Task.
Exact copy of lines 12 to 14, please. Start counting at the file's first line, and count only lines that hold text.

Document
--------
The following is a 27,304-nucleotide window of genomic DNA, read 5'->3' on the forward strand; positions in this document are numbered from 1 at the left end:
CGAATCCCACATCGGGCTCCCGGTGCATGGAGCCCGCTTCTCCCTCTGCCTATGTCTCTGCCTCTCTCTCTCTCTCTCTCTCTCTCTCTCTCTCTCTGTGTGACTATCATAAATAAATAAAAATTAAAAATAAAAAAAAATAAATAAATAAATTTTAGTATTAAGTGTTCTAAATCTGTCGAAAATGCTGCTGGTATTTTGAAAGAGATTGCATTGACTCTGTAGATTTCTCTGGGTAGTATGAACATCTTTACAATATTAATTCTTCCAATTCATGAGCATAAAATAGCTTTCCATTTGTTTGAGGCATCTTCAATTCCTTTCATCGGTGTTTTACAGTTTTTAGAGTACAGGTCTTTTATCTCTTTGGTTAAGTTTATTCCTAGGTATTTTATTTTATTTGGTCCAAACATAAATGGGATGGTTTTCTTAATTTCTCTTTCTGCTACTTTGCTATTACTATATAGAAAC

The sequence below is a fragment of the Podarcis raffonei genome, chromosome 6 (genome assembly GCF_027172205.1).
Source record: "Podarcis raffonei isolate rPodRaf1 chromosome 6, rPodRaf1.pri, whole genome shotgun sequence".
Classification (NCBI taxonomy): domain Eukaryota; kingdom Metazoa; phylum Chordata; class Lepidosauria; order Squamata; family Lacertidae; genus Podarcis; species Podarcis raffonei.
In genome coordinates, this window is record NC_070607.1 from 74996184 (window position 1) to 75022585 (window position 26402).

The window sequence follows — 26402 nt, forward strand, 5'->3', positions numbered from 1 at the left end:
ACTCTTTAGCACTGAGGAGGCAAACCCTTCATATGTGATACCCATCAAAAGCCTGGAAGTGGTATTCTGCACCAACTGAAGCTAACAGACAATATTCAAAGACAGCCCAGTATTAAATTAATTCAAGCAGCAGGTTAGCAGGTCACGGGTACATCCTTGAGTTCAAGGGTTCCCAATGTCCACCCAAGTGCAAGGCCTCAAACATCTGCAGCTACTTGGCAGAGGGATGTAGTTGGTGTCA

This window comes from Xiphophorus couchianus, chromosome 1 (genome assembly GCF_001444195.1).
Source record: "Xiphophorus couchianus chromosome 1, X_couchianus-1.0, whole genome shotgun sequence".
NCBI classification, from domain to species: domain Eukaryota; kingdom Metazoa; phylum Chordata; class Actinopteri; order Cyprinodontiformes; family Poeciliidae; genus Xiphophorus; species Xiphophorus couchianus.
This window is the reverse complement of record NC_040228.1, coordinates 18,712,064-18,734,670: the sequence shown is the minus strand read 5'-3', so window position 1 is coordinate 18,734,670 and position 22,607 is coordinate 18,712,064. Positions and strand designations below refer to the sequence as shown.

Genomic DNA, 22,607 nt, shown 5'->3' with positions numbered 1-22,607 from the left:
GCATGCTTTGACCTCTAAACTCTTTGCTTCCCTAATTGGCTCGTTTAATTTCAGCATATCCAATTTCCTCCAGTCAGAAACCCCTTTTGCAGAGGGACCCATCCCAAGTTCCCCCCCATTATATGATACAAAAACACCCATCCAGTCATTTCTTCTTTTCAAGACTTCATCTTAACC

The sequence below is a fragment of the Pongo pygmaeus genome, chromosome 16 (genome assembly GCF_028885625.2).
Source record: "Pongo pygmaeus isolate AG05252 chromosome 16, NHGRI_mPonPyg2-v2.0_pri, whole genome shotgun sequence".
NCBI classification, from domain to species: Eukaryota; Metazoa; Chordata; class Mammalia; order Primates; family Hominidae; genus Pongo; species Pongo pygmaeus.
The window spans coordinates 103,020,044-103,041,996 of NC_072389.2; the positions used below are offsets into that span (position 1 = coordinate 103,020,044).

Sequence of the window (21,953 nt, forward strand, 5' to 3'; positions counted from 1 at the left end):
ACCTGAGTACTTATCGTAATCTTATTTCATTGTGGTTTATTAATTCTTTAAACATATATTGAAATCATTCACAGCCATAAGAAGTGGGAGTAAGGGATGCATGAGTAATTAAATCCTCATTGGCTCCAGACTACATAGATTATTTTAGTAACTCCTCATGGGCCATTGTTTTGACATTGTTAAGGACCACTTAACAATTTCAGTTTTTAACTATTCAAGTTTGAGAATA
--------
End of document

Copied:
This window is the reverse complement of record NC_040228.1, coordinates 18,712,064-18,734,670: the sequence shown is the minus strand read 5'-3', so window position 1 is coordinate 18,734,670 and position 22,607 is coordinate 18,712,064. Positions and strand designations below refer to the sequence as shown.

Genomic DNA, 22,607 nt, shown 5'->3' with positions numbered 1-22,607 from the left:
GCATGCTTTGACCTCTAAACTCTTTGCTTCCCTAATTGGCTCGTTTAATTTCAGCATATCCAATTTCCTCCAGTCAGAAACCCCTTTTGCAGAGGGACCCATCCCAAGTTCCCCCCCATTATATGATACAAAAACACCCATCCAGTCATTTCTTCTTTTCAAGACTTCATCTTAACC